The U.S. president Barack Obama is dedicating the last part of his second turn to visit different countries of the world. This time, it is a trip to the East, including Vietnam and the Japanese city of Hiroshima; both of them, symbolic places of major facts of the XX century’s history.

By Alejandro Iturbe.

 

In August, 1945, the U.S. aviation threw atomic bombs (back then it was a new war technology) over Hiroshima and Nagasaki, at the expense of the destruction of two cities, dozens of thousand dead people, an even greater number of injured, and extremely severe after-effects of diseases among the survivors. The worst part is, such action was militarily not necessary, as the fleet and the Japanese Army were broken, and their definitive surrender was just a matter of time.

The true goal of using the atomic bomb was to warn the masses and the peoples of the world how far the U.S. imperialism was willing to go to defend their own interests, and confront the revolutionary processes the WWII had generated.

The global horror and repudiation caused by the consequences of the atomic bomb, on one side, and the world class struggle on the other, held the imperialism from use such weapon again. But what happened at Hiroshima and Nagasaki remained as a symbol of the destructive cruelty of the imperialism.

When starting his trip, Obama declared, when he visits Hiroshima he will not apologize for that, as it was a military decision taken under the circumstances of the moment. Reading between the lines, this is the same as saying “I would have done the same”. It is clear, behind the mask (and the political tactic) of “dialogue and negotiation” reality is forcing him into, Obama is the political chief of imperialism, and if the circumstances demanded and allowed him so, we would not doubt to use any method to defend those same interests.

Analyzing Vietnam’s case demands to go briefly over some elements of the country’s modern history. In the XX century, Vietnam was part of the colonial territory called French Indochina. During WWII, Indochina was invaded by Japan and a liberation war began, led by the Communist Party. Once Japan was defeated, the colonial domain of France returned (accepted by the CP), but a new liberation war started soon after, which ended with a partial victory in 1954. The country divided into two: North Vietnam emerged as a bureaucratized workers’ state; South Vietnam stayed a capitalist state, puppet of the imperialism.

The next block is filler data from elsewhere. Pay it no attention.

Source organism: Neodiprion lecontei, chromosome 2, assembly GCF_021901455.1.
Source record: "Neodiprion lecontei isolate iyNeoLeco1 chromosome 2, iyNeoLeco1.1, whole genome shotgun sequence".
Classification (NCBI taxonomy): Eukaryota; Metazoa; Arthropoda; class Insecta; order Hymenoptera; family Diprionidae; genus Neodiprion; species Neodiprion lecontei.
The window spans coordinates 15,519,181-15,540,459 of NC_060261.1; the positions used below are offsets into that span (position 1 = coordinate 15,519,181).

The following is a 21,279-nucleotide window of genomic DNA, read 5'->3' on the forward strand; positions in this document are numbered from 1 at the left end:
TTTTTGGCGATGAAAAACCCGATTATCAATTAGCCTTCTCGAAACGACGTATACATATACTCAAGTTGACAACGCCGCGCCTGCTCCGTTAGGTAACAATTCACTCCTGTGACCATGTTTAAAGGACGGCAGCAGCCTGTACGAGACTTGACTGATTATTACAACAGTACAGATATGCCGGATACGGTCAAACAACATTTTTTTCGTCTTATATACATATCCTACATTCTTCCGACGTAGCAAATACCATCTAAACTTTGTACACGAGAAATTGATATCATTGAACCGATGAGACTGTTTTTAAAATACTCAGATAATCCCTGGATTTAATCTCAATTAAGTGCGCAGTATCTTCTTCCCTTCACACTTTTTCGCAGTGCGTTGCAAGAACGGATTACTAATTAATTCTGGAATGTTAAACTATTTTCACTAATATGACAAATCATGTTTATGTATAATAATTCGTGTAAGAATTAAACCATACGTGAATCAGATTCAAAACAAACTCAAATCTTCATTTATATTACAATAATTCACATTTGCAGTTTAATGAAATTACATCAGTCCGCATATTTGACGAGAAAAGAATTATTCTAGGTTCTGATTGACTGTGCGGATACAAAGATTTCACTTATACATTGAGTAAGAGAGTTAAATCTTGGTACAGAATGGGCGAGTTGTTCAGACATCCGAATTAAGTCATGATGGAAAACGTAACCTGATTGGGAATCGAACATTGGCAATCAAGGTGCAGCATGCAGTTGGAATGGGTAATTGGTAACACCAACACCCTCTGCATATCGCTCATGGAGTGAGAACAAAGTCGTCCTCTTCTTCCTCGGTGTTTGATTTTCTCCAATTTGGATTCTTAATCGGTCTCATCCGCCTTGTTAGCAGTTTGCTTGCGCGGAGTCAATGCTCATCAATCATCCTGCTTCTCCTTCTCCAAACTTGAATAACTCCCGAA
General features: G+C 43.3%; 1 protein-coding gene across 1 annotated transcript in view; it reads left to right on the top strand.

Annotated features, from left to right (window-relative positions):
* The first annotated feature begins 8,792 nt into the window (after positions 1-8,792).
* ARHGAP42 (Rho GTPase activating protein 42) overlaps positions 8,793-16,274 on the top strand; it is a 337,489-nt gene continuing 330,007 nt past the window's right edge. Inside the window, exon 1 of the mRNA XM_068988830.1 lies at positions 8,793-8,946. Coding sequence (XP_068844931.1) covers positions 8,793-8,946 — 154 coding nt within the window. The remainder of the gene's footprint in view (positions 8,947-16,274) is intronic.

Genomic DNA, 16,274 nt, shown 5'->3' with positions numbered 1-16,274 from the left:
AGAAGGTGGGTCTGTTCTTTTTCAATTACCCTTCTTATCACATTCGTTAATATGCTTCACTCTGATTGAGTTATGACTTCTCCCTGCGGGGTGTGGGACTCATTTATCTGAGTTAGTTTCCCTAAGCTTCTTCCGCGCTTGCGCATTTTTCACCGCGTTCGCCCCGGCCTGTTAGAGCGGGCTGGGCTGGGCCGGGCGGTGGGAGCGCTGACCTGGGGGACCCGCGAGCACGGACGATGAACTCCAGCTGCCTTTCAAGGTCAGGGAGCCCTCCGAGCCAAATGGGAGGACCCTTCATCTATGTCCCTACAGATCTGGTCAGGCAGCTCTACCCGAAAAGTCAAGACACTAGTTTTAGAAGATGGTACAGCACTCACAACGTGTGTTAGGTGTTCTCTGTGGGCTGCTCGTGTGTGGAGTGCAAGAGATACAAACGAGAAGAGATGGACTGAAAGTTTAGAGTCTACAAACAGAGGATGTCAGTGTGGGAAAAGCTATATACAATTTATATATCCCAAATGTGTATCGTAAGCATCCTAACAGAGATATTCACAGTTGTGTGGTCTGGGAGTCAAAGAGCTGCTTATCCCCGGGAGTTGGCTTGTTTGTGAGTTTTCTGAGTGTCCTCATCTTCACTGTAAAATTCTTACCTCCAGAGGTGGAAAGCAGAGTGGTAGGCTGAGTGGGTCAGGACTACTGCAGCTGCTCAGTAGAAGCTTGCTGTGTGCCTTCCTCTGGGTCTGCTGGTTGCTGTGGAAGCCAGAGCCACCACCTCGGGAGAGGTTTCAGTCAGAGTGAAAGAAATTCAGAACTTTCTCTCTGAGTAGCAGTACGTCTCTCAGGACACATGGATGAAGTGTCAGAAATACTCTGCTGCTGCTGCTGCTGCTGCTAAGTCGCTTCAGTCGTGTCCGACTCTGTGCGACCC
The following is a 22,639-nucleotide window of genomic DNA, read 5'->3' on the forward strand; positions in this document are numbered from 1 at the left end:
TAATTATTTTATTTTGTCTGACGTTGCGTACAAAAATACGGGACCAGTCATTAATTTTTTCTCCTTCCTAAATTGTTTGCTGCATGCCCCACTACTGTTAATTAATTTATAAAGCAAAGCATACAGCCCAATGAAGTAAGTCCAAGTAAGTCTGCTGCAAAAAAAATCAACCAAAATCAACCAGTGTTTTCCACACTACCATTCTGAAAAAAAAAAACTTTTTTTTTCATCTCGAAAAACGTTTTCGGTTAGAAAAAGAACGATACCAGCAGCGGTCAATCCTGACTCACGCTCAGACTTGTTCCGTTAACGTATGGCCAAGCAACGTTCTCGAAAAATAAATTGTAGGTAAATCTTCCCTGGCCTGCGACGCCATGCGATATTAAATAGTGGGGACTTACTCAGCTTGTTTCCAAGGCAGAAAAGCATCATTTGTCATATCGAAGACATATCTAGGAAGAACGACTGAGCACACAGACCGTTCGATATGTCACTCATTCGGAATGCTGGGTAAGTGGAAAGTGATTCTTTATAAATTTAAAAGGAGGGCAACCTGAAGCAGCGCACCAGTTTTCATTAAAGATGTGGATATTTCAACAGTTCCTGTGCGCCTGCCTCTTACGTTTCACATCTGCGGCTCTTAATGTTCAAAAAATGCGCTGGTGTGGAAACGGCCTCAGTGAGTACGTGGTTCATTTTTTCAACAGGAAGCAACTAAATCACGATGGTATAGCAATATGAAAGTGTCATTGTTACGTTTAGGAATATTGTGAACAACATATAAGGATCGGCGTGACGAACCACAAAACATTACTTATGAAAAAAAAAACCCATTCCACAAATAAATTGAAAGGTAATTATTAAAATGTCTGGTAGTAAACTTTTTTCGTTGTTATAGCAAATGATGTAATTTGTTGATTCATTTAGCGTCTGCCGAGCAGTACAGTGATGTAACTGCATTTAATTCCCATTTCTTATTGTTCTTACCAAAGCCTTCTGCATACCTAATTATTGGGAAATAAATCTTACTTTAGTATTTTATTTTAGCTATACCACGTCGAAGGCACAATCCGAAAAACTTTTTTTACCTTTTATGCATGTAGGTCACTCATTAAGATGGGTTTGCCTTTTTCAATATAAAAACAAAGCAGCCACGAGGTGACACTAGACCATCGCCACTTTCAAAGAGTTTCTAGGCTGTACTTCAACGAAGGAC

Both States go into war: the North, aiming to reunify the country under its domain; the South, to defend its artificial existence. In front of the imminent debacle of the South, by the beginning of 1960, the U.S. drove a military escalation, stronger each time, against the North troops and the Vietnam National Liberation Front (Viet Cong).

[It was] a long and gory war, in which the U.S. army used extremely cruel methods, like napalm bombs (fuel that burns quickly with contact with air) to demolish villages, cultivation and the people who were there. We must also add the killing of entire villages, like Mi Lay in 1968, the rape of Vietnamese women, etc. The estimate is, more than 2 million Vietnamese people died in the war.

And yet, that much cruelty did not guarantee their victory. On the contrary, the combination of the heroic resistance of the Vietnamese people, the great mobilization around the world against this military intervention (and specially a major rise inside the U.S. itself) and the military, psychological and moral crumbling of the U.S. troops, made the imperialism suffer its first political-military defeat of history, in 1975.

The U.S. helicopters taking agents and officers quickly out of Saigon (South Vietnam’s capital), and the desperation of the Vietnamese agents of the puppet state (not considered for the runaway) hanging of those helicopters desperately, are images that traveled the world and remained as symbolic images of such defeat, and became a demonstration that the imperialist monster can be defeated. Vietnam open a period of deepening of the revolutionary situation, expressed through the triumph of democratic revolutions in Iran and Nicaragua, for example (both in 1979).